Sr Hilda Heffernan – nun who devoted her boundless energy to education and care

An Appreciation

Sr Hilda Heffernan: Liveliness, laughter and love characterised her remarkable life, including 79 years as a Notre Dame sister, 43 of which were spent in South Africa.

Sr Hilda Heffernan: Liveliness, laughter and love characterised her remarkable life, including 79 years as a Notre Dame sister, 43 of which were spent in South Africa.

 

It took death, three months short of her 100th birthday, to quench the infectious exuberance of Sr Hilda Heffernan. Liveliness, laughter and love characterised her remarkable life, including 79 years as a Notre Dame sister, 43 of which were spent in South Africa.

Born in 1919, she had an idyllic childhood in Prospect House, a country home outside Kilkenny. Her father, Dr Patrick Heffernan, was the medical officer for Kilkenny, and she and her five siblings rode their own ponies, and gave concerts each year in the local hospital. Her love of horse training was just one of the sacrifices which Hilda’s strong religious faith demanded, but she never lost that interest and loved the Cheltenham races.

Art was one of Hilda’s many talents, and in her later years she painted the dairy she had loved in that Kilkenny home. Her vivid memories of the dairy, the potato house, and the chopping house kept alive a long-gone era of country living.

In 1939, at the age of 20, Hilda entered a Notre Dame Convent in Sussex, England. After training in Our Lady’s College, Liverpool, as a primary school teacher she taught in the Notre Dame School in Worth, but in 1951 her high intellect and boundless energy were channelled into her role as postulant and novice mistress for the Notre Dame congregation in South Africa. While there she was deeply distressed by the injustice of apartheid and the incarceration of Nelson Mandela. Those who knew her in Africa remembered her as an inspirational teacher who was innovative in her use of drama and artistic expression.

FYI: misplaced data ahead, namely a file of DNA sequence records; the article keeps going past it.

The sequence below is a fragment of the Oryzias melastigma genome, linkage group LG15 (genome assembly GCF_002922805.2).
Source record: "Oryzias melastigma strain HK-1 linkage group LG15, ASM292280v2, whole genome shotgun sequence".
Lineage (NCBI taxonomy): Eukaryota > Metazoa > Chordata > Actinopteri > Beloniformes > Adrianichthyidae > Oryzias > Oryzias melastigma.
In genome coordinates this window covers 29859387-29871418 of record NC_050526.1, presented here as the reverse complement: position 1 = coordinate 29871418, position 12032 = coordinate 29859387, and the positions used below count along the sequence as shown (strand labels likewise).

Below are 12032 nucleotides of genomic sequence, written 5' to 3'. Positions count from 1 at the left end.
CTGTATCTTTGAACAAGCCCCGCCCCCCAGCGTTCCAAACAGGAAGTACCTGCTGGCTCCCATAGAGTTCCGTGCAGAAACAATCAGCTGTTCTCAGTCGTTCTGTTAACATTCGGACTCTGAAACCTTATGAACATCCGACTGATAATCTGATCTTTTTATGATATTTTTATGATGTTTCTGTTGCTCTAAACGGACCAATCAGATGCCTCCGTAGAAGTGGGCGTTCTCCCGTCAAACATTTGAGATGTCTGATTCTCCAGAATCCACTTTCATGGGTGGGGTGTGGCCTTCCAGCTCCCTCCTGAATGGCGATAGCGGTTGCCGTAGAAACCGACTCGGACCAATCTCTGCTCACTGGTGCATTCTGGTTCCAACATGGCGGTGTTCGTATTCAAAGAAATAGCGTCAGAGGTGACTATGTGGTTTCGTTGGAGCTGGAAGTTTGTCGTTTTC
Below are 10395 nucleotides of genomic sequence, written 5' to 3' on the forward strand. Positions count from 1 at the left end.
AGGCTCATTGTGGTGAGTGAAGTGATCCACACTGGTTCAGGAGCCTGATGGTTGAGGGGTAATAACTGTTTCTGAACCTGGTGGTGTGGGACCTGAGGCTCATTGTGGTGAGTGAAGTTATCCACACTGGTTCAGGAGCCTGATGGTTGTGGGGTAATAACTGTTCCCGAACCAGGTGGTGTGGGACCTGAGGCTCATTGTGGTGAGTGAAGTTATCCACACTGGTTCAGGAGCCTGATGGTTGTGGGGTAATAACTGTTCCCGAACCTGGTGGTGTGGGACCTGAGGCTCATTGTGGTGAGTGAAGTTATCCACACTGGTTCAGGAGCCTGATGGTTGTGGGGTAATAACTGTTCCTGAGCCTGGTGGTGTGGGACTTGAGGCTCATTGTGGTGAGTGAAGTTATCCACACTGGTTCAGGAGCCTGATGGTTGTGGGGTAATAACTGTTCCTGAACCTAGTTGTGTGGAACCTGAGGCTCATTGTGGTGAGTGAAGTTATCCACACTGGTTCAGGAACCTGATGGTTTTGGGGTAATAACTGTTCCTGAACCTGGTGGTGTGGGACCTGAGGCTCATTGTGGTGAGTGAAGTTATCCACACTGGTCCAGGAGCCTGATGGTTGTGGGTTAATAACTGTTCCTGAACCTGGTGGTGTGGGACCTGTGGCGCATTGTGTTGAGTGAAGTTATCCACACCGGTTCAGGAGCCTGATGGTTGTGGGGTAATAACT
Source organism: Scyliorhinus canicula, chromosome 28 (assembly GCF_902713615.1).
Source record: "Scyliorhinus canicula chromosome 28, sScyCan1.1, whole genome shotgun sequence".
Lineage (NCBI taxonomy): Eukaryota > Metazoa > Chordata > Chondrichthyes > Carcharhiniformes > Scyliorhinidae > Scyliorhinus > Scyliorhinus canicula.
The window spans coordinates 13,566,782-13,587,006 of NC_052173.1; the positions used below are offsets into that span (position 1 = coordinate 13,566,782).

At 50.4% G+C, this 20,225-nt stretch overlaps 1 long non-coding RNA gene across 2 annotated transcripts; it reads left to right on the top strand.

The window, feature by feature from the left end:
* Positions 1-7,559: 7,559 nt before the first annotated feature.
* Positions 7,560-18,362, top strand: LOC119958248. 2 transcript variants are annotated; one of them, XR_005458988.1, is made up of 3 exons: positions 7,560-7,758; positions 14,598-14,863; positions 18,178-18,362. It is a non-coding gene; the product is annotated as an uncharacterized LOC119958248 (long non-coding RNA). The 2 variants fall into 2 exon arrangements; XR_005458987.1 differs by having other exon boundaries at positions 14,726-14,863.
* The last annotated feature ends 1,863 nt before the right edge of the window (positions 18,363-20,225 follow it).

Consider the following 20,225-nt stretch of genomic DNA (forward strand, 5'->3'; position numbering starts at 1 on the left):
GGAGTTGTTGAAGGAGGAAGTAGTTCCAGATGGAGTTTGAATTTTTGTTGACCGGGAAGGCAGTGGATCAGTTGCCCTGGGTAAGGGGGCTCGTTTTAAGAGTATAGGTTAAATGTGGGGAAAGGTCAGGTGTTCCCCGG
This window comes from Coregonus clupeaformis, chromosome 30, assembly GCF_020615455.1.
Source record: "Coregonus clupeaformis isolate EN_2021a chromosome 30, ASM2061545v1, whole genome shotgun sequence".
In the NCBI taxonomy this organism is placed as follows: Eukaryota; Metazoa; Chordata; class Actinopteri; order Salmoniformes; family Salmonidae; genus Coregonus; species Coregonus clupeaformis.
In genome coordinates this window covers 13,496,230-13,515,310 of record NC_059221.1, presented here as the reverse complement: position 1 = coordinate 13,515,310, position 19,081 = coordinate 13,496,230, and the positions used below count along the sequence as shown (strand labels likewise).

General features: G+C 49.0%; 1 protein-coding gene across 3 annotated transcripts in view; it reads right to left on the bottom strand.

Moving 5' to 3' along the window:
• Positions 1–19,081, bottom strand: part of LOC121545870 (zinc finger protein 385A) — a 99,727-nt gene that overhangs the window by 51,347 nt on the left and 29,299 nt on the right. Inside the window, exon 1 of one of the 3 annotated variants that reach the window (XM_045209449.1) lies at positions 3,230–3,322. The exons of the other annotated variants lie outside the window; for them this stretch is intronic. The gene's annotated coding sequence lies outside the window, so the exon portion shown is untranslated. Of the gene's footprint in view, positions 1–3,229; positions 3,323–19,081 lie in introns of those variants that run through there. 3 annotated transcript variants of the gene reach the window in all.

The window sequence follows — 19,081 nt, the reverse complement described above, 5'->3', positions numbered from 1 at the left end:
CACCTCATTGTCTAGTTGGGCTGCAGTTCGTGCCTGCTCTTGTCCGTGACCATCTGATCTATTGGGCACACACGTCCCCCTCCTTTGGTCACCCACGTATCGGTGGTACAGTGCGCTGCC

Back in England, at the age of 75, Hilda devoted her life to caring for sick and elderly sisters, with special affection for those from Ireland. However she never ever saw herself as one of the elderly!

To compensate for the loss of driving in her nineties, Hilda acquired a laptop and embraced this new technology, dashing off emails instead of handwritten letters. This was a loss for the many who missed how the speed of her mind was reflected in the dense thicket of her exquisite handwritten notes, often accompanied by her own hand-painted cards.

The extent and breadth of her interest and knowledge was phenomenal. She read widely, from thrillers to dense theological treatises. Her 99 years spanned the reign of nine popes, some of whom troubled her deeply spiritual but progressive soul. “I’ll just have to trust in the Holy Spirit” was her pragmatic approach.

The election of Pope Francis competed with the release of Nelson Mandela as one of her happiest days.

“At last, a pope for the poor!” she rejoiced, and launched into avidly reading all of his writings and encyclicals.

Hilda derived great pleasure from visits of her much-loved family, and the birth of each new baby.

Her joyful “Wonderful! Wonderful!” continues to echo in the ears of all those who loved her. Indeed she was a wonderful woman.